Monday, November 16, 2009

Teaching Dream, Director's Cut

One of the many wonderful things about sabbatical is the reduction in anxiety, which, in turn, leads to a reduction in those anxiety-induced teaching dreams that contain the following features: late on the first day, didn't know a class was on my schedule so I miss it and then can't find the room, don't have syllabus, don't have roster, students leave whenever I turn my back because I suck, and dreams (since my husband became a math lecturer) in which, suddenly, I have a calculus class on my schedule.

I have been (for the most part) spared these dreams while I've been on sabbatical. Until last night.

Yesterday evening, after the kiddie-poos went to bed, I decided to work on a syllabus for next spring while I watched the end of the Colts v. Patriots game*. Then, while sleeping last night, I had a teaching dream. It had a similar beginning to previous dreams. It was the first day of the semester. I didn't have a roster or syllabus. There was all kinds of loud noise (construction? music?) and I couldn't hear the students. The numbers kept dwindling (so I was worried about the class getting cancelled), and one student kept giving me lip. But then something unusual happened.

I had a short reading for them, and in my dream the reading was by Margaret Atwood. I started teaching through the noise and chaos, and whenver I looked up, there were more students in the chairs until, eventually, the room was packed. This never happens in my teaching dreams. The number never increases.

Then, I focused on one sentence in the text, and students started paying attention. This was the sentence: "I was on the right sight of men now."

I know that's a weird sentence for Margaret Atwood to have written, but, hey, it was a dream, and it's amazing that it was even in a decipherable language. I began to focus on the word "now" and it's implications, and the class ended on a high note.

So it's a bummer that I had a teaching dream, but it's absolutely amazing and weird that it ended on a high note**. That has never happened before.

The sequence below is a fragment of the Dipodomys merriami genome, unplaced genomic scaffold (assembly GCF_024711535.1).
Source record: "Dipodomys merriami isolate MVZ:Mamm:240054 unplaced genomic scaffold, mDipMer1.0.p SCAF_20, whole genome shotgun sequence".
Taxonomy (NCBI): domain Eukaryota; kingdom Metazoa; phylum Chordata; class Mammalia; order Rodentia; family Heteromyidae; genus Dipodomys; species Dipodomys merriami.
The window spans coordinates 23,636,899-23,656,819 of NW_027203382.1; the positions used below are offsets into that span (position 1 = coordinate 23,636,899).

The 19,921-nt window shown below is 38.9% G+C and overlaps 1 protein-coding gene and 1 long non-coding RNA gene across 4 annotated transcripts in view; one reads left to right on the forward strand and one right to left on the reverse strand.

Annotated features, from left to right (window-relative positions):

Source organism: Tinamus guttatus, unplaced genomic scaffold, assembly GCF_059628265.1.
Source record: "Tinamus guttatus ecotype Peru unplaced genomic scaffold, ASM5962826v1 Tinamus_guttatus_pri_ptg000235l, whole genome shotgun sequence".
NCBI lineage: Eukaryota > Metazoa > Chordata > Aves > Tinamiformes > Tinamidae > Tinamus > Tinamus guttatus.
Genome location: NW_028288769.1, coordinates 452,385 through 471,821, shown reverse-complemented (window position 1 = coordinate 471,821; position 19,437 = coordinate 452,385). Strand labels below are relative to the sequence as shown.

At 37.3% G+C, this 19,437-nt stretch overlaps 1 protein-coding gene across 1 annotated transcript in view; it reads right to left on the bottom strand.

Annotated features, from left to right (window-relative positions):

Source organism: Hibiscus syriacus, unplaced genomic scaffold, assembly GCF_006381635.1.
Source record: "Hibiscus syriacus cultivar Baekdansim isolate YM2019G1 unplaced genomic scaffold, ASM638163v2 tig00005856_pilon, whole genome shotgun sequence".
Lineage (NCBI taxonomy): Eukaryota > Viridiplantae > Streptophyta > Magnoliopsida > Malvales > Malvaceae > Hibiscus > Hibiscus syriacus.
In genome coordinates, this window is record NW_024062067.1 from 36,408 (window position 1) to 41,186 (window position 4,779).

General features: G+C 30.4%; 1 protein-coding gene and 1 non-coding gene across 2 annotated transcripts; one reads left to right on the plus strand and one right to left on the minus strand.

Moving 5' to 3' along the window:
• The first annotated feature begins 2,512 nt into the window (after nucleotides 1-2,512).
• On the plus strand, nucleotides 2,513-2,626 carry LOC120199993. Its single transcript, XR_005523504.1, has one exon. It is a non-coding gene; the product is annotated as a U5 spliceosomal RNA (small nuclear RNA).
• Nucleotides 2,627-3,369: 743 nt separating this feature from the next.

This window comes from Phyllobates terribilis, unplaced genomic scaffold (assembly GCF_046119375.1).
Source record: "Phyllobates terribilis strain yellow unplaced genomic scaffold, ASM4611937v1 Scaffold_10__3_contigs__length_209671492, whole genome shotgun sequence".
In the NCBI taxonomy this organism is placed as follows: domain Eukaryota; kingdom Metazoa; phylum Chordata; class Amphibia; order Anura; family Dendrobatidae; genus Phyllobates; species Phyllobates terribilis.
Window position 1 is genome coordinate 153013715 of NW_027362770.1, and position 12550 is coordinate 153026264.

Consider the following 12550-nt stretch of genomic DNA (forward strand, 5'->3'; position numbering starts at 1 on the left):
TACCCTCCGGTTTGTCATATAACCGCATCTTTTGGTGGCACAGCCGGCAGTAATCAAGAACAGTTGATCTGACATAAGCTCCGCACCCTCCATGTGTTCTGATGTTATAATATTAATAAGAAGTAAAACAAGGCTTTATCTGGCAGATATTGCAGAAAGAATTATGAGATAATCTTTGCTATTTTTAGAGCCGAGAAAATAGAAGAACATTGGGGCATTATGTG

*WOOT! Did you see the end of that game? Peyton Manning has that whole "I-got-this" Obamaesque cool vibe, and he is totally amazing (except for the fact that he contributes large amounts of money to politicians who make me cringe). But this almost makes up for his politics, and you totally need to check it out.

**Although it did cause me to wake up at 5:30am, which is a big fat drag when you know that your kids will wake up in 30-45 minutes, so you can't go back to sleep. And, BTW, the whole daylight savings oh-you-get-an-extra-hour-of-sleep-when-you-"fall back" is a bunch of hooey when, for the next month, your kids will not be on daylight savings time and they will get up at 6:00am every day, thereby causing you to lose at about 30 hours of sleep, all told.


--ginger. said...

I love the whole your-dreams-are-giving-you-the-picture-of-yourself-that's-right thing going on with you. Sabbatial = rest + perspective + The Ability To Tell Ourselves A Better Truth. The best part of the dream is that you wrote a line for Margaret Atwood. Love it. ** Althought I AGREE with you about the evil of "daylight savings" They can Save This.

Bavardess said...

I have a friend who works in a sleep research clinic, and one of the things they do to help people with night terrors is teach them to change the ending of the dream so they are in control. Looks like you've got the technique sorted!

Contemporary Troubadour said...

Aren't teaching dreams wild??? I have them occasionally and always wake up somewhat frazzled. Like the time I dreamed I was teaching intro college Spanish to an auditorium of undergrads -- and I don't speak Spanish. Glad dream ended on a positive note!